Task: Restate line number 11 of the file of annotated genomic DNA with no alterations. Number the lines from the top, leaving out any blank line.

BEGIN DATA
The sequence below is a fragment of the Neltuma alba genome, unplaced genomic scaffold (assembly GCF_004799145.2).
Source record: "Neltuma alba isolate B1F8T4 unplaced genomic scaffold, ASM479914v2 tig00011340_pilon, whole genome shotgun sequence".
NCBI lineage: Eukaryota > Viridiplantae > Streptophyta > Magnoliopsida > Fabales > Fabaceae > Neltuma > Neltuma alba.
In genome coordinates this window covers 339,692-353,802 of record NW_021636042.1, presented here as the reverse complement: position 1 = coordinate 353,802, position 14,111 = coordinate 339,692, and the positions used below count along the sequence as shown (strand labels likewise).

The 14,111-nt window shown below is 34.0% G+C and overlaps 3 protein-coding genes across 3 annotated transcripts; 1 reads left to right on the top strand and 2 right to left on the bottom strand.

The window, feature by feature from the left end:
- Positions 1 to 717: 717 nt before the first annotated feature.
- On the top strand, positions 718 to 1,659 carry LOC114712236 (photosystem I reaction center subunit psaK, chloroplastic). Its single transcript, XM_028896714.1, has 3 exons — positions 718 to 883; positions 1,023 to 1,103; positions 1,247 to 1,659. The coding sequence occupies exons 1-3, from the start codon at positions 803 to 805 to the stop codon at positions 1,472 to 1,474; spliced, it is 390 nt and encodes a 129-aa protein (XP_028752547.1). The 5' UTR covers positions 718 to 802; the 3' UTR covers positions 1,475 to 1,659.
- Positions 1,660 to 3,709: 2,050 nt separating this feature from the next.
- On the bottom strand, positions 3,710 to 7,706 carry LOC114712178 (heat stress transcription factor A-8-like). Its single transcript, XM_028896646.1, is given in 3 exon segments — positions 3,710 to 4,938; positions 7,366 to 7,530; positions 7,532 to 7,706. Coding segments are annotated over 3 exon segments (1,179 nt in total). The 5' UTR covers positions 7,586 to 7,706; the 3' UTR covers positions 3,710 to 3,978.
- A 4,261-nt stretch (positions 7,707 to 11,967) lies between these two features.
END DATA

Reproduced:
- A 4,261-nt stretch (positions 7,707 to 11,967) lies between these two features.